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6 points by kens1 4293 days ago | link | parent

In my experience, the meta-issue is that there are multiple substantial barriers to Lisp adoption, and an uncertain payoff, leading to the question, "Is this really the best use of my time?"

The first substantial barrier is Emacs. Before learning Lisp, first you must learn Emacs. I've tried several times, but keep deciding it's not worth the effort. Imagine for an instant that in order to use Ruby, you need to use some strange Japanese editor, but it's really not bad once you get used to the cryptic commands and rebind your keyboard so it is usable. Do you think this might hamper the adoption of Ruby?

Next, the IDE. I'm willing to put up with Slime's 1980's styling, but I keep ending up in mysterious inferior modes that don't seem to be documented. After reading through Slime documentation, it seems I need to understand Emacs's Lisp modes first.

Then, the REPL. Sure, it's nice to be able to interact. But sometimes I need to write a self-contained script that can take part in the whole Unix environment: things like being part of a pipeline, running as a cron job, running through CGI, running as a command. Python makes this trivial; Lisp makes this difficult or impossible.

Then there's the payoff. Will Lisp actually help me solve any of my problems? That's still extremely unclear. Perl or Python are great for random problems I have, such as "Fetch a web page, pull stuff out with regular expressions, and convert it from iso-8859-1 to UTF-8" or "Analyze a pcap dump file". This is where Lisp runs into the infamous library issues. The problems Lisp solves seem to not be the problems I want to solve.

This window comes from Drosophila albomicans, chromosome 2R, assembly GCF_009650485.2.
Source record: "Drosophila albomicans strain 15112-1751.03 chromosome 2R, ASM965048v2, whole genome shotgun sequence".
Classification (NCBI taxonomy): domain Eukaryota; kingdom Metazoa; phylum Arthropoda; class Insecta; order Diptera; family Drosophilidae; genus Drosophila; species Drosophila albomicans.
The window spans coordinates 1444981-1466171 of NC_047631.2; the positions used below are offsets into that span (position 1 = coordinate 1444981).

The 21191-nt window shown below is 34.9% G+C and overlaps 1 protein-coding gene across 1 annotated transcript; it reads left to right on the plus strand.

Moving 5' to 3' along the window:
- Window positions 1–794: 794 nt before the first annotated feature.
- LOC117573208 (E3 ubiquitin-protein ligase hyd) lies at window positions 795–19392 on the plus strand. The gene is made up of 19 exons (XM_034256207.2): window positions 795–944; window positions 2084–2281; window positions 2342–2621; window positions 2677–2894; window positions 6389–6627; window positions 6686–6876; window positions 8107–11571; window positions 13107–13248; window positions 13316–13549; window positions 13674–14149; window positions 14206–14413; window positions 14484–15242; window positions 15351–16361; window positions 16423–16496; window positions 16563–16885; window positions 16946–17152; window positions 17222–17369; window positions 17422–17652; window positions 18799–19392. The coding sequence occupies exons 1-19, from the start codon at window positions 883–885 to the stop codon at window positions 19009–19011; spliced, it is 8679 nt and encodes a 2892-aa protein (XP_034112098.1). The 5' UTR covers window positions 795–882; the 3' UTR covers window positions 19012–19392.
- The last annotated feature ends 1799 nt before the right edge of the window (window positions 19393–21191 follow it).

The issue of a dialect/implementation is somewhat vexing: try reading SICP and Practical Common Lisp at the same time, and discovering that everything is different. Also, the expectation that whatever implementation you pick will be the wrong one for the libraries you want is a bit scary. But overall, I'd say this isn't a fundamental barrier.

The above is meant as an honest answer to your question; I'm not interested in starting a flame war.

I am pleased with DrScheme, by the way.



7 points by jimbokun 4293 days ago | link

"But sometimes I need to write a self-contained script that can take part in the whole Unix environment: things like being part of a pipeline, running as a cron job, running through CGI, running as a command. Python makes this trivial; Lisp makes this difficult or impossible."

This is hugely under-estimated as a reason for lack of Lisp adoption. I would put this way ahead of lack of IDEs.

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2 points by lojic 4293 days ago | link

"The first substantial barrier is Emacs. Before learning Lisp, first you must learn Emacs. I've tried several times, but keep deciding it's not worth the effort."

First of all, I don't think it's accurate to say that you must learn Emacs before learning Lisp. Other editors such as vi or IDEs such as ACL & LispWorks are used successfully.

On the other hand, after using IDEs for over a decade, I switched to vim for a couple of years and more recently switched to Emacs. Get the "Learning GNU Emacs" book and it will be trivial to pick up Emacs.

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